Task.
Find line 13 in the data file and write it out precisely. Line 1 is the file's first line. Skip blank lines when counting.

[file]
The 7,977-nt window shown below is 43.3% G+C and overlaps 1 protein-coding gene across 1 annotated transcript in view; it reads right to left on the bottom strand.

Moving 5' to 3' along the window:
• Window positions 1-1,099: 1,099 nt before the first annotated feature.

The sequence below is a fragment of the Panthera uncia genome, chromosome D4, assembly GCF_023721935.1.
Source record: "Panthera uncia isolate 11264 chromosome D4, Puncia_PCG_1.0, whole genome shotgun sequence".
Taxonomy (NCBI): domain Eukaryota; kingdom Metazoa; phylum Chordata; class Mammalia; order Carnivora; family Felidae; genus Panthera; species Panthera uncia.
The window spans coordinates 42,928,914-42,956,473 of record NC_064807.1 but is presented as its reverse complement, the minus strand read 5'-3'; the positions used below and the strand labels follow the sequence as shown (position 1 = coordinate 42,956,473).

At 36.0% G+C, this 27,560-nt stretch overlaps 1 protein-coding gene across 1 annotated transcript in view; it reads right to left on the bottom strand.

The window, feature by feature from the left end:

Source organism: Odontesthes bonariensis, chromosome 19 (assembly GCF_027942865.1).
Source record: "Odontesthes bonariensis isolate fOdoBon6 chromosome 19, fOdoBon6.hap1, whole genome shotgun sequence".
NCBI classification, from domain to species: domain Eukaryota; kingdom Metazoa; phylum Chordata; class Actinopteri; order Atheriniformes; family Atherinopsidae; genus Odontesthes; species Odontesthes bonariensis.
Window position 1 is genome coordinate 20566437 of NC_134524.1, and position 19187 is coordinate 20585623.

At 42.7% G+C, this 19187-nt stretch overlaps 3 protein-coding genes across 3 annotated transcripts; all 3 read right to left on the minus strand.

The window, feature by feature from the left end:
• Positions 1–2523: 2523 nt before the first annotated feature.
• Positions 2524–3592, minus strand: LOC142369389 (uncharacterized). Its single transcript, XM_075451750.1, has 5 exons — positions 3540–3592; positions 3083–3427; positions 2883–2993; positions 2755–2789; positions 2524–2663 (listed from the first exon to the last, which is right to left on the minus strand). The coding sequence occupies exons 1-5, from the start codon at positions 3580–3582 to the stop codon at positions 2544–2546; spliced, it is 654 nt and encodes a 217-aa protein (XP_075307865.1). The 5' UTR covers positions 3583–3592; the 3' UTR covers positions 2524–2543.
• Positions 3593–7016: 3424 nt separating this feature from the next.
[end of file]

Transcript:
Window position 1 is genome coordinate 20566437 of NC_134524.1, and position 19187 is coordinate 20585623.